In other cases, a structured settlement might be awarded to the plaintiff. Unlike a lump sum payment, a structured settlement is designed to provide the plaintiff with a safe and secure method of yearly payments that aren’t as aggressively taxed. While the benefits of a structured settlement can be great for someone who doesn’t regularly deal with a lot of money, it does also mean that they might not reap the full benefits of it if they pass away before they’ve received the full settlement. In some cases though, a person can have it set up that any further payments from their structured settlement should go to their grandchildren, or some other beneficiary. In this way, the person can guarantee that their loved ones continue to receive payments from the settlement even after they die.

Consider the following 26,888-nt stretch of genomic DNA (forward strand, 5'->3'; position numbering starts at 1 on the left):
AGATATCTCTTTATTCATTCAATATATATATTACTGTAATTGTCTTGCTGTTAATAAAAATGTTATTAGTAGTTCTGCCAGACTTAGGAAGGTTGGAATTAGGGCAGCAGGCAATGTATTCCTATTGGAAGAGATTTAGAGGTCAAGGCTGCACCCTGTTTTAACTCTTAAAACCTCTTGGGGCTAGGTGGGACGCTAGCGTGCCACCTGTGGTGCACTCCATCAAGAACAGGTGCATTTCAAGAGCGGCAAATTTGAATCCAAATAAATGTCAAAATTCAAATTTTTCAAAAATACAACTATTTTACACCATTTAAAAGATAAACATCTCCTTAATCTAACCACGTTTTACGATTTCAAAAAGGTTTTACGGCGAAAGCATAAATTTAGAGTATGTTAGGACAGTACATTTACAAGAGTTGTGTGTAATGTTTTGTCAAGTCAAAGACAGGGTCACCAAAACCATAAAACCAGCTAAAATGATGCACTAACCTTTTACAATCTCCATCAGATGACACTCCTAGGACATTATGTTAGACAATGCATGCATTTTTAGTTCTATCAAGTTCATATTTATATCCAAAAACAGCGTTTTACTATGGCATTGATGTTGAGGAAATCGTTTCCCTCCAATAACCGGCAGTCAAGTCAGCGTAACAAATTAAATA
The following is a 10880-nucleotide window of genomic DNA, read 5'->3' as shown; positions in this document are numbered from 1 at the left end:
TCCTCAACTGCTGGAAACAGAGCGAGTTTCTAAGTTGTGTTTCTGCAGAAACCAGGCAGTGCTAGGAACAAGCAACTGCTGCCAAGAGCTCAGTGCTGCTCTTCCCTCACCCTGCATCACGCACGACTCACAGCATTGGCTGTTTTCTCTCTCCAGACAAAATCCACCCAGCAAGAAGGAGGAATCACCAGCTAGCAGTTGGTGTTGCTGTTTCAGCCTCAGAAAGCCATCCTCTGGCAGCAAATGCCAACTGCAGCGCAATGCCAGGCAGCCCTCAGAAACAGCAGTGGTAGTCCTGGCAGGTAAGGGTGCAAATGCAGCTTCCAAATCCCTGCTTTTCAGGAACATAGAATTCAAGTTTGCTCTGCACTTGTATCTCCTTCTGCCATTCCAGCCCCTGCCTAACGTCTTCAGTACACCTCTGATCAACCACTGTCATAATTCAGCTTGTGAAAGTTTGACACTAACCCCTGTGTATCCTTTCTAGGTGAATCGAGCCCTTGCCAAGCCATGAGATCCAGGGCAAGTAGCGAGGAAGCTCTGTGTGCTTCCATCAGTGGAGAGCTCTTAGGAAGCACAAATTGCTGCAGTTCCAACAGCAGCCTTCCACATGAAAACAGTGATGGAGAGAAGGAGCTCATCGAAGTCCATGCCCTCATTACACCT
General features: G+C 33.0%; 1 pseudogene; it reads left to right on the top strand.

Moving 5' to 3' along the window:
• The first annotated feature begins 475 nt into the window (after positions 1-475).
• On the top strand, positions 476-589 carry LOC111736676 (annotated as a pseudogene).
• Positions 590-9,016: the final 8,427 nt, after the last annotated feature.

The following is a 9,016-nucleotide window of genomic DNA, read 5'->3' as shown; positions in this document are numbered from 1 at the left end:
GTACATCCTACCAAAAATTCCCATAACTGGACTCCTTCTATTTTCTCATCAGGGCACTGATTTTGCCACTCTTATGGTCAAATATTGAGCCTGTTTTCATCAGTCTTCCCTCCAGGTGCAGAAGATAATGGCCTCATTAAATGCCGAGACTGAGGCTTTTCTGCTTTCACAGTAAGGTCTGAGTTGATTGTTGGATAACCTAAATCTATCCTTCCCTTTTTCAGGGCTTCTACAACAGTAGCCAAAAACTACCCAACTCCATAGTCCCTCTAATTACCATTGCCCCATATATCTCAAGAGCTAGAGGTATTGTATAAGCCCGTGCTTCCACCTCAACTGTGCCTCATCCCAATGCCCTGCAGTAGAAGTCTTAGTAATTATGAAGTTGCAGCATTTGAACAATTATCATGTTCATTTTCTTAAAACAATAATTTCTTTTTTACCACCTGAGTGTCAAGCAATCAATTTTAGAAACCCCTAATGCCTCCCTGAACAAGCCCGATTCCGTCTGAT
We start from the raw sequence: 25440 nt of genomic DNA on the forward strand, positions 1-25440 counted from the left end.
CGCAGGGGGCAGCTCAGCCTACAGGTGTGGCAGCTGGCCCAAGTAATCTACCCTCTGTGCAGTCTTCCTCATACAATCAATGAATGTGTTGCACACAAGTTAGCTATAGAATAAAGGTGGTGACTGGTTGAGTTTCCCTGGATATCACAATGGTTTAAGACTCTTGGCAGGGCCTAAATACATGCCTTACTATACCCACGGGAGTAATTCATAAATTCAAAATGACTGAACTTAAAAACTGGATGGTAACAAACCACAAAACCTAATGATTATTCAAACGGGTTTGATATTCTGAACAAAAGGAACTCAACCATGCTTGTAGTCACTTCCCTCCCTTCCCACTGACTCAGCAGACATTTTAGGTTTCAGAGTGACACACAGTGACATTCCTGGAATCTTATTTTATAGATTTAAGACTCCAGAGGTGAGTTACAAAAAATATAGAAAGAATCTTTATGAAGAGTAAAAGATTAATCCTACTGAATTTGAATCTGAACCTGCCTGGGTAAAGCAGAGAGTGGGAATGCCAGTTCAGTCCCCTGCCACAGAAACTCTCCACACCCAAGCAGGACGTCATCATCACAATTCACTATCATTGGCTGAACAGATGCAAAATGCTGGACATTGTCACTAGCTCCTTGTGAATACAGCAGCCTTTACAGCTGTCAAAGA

Cases Following a Death

In cases where the person who suffered the abuse from the nursing home has died, there are still some options. Survivors of the person’s estate can still press a claim against the nursing home. In these cases, the damages they seek from the nursing home can include damages for the loss of a relationship, loss of guidance or other advice from a mentor figure (such as a parent or grandparent), loss of companionship, mental anguish, and funeral costs. All of these cases are similar to ones involving the person who suffered the abuse, in that a link of negligence and abuse must still be proven for the nursing home in order for damages to be awarded.

Pursuing Nursing Home Damages